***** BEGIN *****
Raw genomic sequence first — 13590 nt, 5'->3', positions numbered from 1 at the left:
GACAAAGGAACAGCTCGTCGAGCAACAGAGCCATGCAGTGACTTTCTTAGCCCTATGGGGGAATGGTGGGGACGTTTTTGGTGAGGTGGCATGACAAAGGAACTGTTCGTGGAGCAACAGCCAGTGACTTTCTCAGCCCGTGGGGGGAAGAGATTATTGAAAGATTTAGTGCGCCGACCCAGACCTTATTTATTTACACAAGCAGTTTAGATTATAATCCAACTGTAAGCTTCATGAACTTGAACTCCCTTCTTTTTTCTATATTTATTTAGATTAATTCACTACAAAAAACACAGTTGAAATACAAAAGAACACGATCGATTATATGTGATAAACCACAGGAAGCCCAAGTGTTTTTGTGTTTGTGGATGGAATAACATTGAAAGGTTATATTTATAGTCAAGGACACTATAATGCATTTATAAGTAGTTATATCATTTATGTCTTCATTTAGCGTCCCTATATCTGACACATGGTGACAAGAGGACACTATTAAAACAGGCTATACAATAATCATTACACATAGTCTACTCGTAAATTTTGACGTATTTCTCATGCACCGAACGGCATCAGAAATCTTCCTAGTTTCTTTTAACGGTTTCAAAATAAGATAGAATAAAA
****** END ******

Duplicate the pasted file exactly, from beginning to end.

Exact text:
Raw genomic sequence first — 13590 nt, 5'->3', positions numbered from 1 at the left:
GACAAAGGAACAGCTCGTCGAGCAACAGAGCCATGCAGTGACTTTCTTAGCCCTATGGGGGAATGGTGGGGACGTTTTTGGTGAGGTGGCATGACAAAGGAACTGTTCGTGGAGCAACAGCCAGTGACTTTCTCAGCCCGTGGGGGGAAGAGATTATTGAAAGATTTAGTGCGCCGACCCAGACCTTATTTATTTACACAAGCAGTTTAGATTATAATCCAACTGTAAGCTTCATGAACTTGAACTCCCTTCTTTTTTCTATATTTATTTAGATTAATTCACTACAAAAAACACAGTTGAAATACAAAAGAACACGATCGATTATATGTGATAAACCACAGGAAGCCCAAGTGTTTTTGTGTTTGTGGATGGAATAACATTGAAAGGTTATATTTATAGTCAAGGACACTATAATGCATTTATAAGTAGTTATATCATTTATGTCTTCATTTAGCGTCCCTATATCTGACACATGGTGACAAGAGGACACTATTAAAACAGGCTATACAATAATCATTACACATAGTCTACTCGTAAATTTTGACGTATTTCTCATGCACCGAACGGCATCAGAAATCTTCCTAGTTTCTTTTAACGGTTTCAAAATAAGATAGAATAAAA